Bringing Home the “New” Maple Syrup Evaporator

by Tig Tillinghast

Today the guys and I went out to Enfield, NH to haul back an old 3′ by 10′ evaporator to replace our tiny 2′ by 5.5′ unit that served us the past couple few years. While the little unit should have been enough for what we were doing, it turned out to be less efficient than I’d hoped, and we plan on doing some expanding in the sugar bush over the next few years.

I knew I’d be upgrading to a larger used rig when we were sitting around a boil in the middle of last season. It was me, the two Roberts and John wondering why our new tricks (a homemade pre-heater, an improvised forced draft unit and a few other things, like dry wood) weren’t bringing our number of gallons boiled per hour much higher than it was the year before. We went from about 12 gallon an hour to just shy of 20 gallons an hour. When you have 800 taps, that’s not a lot of gallons, even with the ancient reverse osmosis machine we’d located and cobbled into some sort of working order. If each tap pushed out a gallon of sap in a day – a typical decent run day – we would be boiling at least 10 hours. Add a couple slow hours when starting up in the afternoon and some cleanup time at the end, and you might find yourself seeing the change of light toward dawn before slogging home.

So, sitting there during the boil with the other boys, I took the cordless phone and dialed up Leader Evaporator, finding their number on the back of a catalog. I spoke to a tired-sounding sales guy who proceeded to tell me that a 3×8 air-tight, wood fired arch with a new suit of their best pans would get to something close to $24,000. I put my hand over the mouthpiece of the phone and whispered the number to the guys. They immediately set to arguing about which piece of information I’d managed to screw up in relating our requirements to the sales rep. I told the fellow I’d stop wasting his time and went back to the boil and to the argument.

From that day on, we knew we’d be looking for an old-time rig that we could rescue. While the year before I’d seen plenty of wood fired evaporators in the classifieds section, suddenly they’d gone missing. With #2 fuel oil passing the $4 mark, people were sidelining oil rigs and snapping up the units coming on the market that used wood. That and the prices of stainless steel might explain a lot why Leader was demanding a starting year’s salary for an evaporator.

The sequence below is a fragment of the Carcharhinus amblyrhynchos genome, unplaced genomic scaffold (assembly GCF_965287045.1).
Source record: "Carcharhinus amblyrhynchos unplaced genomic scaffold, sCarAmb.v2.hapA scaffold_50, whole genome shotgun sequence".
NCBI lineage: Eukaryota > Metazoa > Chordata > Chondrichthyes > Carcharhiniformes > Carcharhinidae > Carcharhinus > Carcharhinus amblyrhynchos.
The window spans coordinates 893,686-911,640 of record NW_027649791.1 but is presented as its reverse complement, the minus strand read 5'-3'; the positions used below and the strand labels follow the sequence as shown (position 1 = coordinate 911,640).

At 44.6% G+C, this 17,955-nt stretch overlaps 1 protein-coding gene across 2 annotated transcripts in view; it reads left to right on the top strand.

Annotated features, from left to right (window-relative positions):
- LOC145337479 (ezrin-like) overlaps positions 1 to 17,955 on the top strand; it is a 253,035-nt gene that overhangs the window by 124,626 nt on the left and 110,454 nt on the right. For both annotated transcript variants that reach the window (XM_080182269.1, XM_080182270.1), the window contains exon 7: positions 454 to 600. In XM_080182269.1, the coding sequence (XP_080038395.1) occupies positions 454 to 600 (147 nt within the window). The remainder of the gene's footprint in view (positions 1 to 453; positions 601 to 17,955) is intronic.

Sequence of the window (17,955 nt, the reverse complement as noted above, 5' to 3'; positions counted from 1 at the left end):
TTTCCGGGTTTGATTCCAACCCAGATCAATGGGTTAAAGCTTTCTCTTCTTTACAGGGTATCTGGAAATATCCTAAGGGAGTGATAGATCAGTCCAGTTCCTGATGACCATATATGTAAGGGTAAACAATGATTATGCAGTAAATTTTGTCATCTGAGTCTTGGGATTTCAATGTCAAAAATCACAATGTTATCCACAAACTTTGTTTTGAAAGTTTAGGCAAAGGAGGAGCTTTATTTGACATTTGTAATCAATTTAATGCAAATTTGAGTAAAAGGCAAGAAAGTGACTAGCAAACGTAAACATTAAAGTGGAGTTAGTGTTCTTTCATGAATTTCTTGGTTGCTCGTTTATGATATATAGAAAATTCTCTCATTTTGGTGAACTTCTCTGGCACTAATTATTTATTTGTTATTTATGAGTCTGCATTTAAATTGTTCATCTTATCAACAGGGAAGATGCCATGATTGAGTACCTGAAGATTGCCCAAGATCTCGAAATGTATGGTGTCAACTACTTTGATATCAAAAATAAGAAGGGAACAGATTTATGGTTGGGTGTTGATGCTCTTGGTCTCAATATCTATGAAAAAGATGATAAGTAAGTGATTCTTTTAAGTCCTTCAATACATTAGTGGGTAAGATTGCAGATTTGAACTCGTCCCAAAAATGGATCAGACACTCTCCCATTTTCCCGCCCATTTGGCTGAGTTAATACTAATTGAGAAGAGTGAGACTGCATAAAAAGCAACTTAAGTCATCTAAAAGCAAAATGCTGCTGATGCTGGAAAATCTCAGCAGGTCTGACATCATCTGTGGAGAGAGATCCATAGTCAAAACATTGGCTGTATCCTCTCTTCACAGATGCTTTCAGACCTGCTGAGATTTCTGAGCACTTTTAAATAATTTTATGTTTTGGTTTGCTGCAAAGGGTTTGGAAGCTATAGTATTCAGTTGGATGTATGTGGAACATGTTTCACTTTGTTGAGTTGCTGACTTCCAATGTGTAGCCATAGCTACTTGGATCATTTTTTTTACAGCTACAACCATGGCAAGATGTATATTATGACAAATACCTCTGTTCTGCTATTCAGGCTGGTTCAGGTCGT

This past summer I found myself out in Enfield helping a friend of a friend look at the sugaring equipment that came with a house and garage he’d bought. He had no intent to sugar, but figured he’d ask me what the stuff was worth. It was a 3×10 wood fired Grimm from 1994. Pretty good condition. Raised flues, stainless, although the sugar pan looked like it had gone through some abuse. It came with steam hoods and all the stack pieces someone could possibly use. I’d made a list of prices for him, that I promptly forgot until a few months later, when my search for a used 3×8 unit proved fruitless.

This morning we picked up that unit, after taking a piece of the west wall of the sugarhouse off so that we could fit the new unit inside. After a century of disuse, this old chicken shack is about to burst its seams with both bulky equipment and the buzz of industry. I owe a big one to the Roberts, John and Mike for wasting a Saturday helping me get this monster over state lines. The picture above is of the trailer that had the 600 gallon feed tank and the evaporator behind it, with the back end just poking over the hitch. The rig filled that, the inside of the truck, and two additional pickups.

For those who’ve never done it, moving an evaporator involves knocking out the fire bricks one by one, transporting them, and then lifting the unit onto whatever is going to transport it. In general, it takes about three times as long you think it will.

The picture below shows the big rig in our shack, with Mike bringing in some bricks from the truck. Later, when we put the pans and hoods on the arch, the whole mass of metal reached just five inches below those cross beams on the ceiling. I still have to brick the arch in, but that’ll wait till worse weather this winter, and in the meantime, we’ll try to get the woods work done before the snow builds too high to work the line.